Stop Franklin Templeton MF from using cash flow to repay bank loans: CFMA

Suresh P Iyengar Mumbai | Updated on July 05, 2020 Published on July 05, 2020

Without repaying loan in 6 debt schemes, investors cannot be paid, says FT

The Chennai Financial Markets and Accountability, an investors protection organisation, has urged market regulator Sebi to stop Franklin Templeton Mutual Fund from repaying bank borrowings in six debt schemes that are being wound up.

The fund house cannot be allowed to make priority repayment to bank borrowings from the cash flow when about 40,000 investors are waiting to get their dues, said CFMA.

Earlier, the fund house had claimed that since the six debt schemes were closed on April 24, it had received ₹2,667 crore on their asset under management of ₹28,000 crore.

2 schemes cash-positive

The four debt schemes — Low Duration, Short Term Income, Income Opportunity and Credit Risk — have a total debt of ₹2,336 crore. Ultra Short Term and Dynamic Accural turned cash positive after completely repaying bank debt of ₹1,393 crore and ₹140 crore, respectively.

To meet extraordinary redemption pressure, SEBI allows mutual funds to borrow up to 20 per cent of their assets.

While directing the agitating investors to the Karnataka High Court, the Supreme Court had said no decision could be taken until the Court decides on the matter, noted CFMA.

Franklin Templeton refuted the ‘misleading and baseless accusations’ in the CFMA report which it said are ‘factually incorrect and misguided’.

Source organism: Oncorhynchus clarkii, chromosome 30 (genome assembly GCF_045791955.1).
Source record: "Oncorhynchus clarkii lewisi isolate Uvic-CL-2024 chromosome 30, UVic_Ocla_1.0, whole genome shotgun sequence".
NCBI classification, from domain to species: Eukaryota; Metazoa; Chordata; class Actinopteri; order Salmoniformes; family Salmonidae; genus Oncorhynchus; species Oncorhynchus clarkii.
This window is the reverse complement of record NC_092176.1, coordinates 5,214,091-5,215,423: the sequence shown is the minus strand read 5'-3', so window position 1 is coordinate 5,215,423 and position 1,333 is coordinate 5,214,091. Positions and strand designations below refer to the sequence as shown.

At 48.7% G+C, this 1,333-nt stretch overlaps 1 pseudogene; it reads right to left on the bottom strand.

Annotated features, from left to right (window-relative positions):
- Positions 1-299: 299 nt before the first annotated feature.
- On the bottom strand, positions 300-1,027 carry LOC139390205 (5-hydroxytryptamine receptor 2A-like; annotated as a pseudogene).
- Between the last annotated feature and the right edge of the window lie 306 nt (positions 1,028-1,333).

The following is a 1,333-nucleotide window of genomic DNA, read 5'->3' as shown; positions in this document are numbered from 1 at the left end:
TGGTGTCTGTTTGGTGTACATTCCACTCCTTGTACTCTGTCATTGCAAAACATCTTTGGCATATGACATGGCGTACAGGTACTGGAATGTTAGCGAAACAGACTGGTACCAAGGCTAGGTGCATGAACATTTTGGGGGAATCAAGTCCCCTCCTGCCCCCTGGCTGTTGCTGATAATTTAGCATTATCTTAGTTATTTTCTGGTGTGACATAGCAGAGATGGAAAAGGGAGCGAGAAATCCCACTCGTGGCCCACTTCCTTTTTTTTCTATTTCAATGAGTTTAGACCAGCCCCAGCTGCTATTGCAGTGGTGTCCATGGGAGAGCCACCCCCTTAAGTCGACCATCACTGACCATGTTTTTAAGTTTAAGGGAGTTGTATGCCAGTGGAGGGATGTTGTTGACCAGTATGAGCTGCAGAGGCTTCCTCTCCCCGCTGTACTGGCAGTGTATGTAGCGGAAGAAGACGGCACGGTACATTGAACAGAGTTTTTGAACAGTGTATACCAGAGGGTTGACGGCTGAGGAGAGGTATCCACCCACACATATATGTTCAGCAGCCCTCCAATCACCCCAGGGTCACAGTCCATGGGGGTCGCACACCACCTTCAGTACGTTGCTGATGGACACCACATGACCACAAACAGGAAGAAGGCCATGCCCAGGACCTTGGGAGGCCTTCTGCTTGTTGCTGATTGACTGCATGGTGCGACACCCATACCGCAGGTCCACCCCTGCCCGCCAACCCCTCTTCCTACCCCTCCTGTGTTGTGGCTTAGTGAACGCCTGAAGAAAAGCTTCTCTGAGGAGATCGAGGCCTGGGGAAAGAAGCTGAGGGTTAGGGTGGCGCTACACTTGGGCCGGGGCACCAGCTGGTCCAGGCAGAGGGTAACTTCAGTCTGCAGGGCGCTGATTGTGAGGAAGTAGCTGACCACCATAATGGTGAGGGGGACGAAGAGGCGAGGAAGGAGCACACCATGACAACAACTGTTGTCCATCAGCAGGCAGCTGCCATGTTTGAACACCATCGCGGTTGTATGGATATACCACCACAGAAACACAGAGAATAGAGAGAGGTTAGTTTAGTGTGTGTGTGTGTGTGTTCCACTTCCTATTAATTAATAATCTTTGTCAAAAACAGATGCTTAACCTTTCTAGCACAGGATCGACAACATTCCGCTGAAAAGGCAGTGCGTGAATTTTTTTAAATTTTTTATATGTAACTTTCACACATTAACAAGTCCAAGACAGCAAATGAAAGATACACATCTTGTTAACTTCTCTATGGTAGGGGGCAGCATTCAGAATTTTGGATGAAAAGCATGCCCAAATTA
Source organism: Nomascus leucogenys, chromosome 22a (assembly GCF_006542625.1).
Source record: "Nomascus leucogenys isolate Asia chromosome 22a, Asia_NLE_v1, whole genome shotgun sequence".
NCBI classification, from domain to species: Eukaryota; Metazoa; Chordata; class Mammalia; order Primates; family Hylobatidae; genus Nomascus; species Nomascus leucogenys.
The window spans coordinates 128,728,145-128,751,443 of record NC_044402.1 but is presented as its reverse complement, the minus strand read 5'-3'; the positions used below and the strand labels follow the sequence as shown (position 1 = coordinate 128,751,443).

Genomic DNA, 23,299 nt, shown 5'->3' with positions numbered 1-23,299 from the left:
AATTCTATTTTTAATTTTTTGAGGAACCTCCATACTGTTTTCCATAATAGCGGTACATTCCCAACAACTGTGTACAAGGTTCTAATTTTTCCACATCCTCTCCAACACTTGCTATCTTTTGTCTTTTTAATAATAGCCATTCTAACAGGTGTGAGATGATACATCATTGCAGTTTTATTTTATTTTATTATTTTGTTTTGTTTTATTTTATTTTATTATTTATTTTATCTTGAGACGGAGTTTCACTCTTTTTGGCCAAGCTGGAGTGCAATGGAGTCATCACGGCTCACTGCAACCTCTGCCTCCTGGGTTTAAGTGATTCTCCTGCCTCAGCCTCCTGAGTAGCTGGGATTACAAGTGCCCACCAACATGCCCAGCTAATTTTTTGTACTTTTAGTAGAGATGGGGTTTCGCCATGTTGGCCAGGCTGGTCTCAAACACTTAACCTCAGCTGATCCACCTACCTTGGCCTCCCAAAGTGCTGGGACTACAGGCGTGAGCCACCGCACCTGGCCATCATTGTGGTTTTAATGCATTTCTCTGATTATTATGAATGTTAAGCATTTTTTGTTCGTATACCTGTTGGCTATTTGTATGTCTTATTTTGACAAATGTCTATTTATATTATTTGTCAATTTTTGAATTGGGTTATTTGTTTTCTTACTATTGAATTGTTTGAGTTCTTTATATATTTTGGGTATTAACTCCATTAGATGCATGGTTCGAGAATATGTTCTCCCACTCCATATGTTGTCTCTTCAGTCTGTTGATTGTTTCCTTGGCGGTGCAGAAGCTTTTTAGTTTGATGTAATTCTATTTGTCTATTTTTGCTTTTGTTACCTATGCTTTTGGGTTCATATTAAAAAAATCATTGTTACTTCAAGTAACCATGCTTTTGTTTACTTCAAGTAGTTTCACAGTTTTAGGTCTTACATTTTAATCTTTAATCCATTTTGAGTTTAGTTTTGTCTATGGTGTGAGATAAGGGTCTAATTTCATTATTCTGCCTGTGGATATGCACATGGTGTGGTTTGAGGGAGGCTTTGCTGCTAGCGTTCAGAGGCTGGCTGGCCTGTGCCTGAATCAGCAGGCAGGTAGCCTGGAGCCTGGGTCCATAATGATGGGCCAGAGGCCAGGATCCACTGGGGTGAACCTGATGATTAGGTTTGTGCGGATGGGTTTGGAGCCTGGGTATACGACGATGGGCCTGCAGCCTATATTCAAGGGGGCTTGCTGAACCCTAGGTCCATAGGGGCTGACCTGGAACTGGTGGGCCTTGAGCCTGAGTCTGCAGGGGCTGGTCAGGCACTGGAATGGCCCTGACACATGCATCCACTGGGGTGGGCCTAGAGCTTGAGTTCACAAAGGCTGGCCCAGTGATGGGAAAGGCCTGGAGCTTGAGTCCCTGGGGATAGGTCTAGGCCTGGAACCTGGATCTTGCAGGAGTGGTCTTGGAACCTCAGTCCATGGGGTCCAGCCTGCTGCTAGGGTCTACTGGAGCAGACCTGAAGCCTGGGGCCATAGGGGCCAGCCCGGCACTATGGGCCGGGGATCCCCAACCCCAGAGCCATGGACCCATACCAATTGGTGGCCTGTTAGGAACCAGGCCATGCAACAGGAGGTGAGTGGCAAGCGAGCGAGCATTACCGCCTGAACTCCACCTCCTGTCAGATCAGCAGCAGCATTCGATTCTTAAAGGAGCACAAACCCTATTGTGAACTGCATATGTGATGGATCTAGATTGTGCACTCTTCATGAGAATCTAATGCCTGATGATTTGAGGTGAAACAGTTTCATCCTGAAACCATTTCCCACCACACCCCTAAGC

They appear to be making these statements and passing judgment on matters under the consideration of the judicial authorities, said the fund house.

In accordance with Regulation 41(2) of the SEBI Mutual Fund Regulations, the scheme must discharge its liabilities, including outstanding borrowings, before returning monies to unitholders. Borrowings of the schemes are considered as liabilities and have already been adjusted while determining the AUM. Effectively, the portfolio value is higher than the AUM reported and any repayment of borrowing will not reduce the AUM further, said Franklin Templeton.

“We continue to follow due process, both in making investment decisions and in the winding up of these schemes. We have acted in the best interest of our investors and in accordance with all regulations in this regard. Our focus remains on maximising value for unitholders in these schemes and returning monies as soon as possible,” it said.

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Published on July 05, 2020
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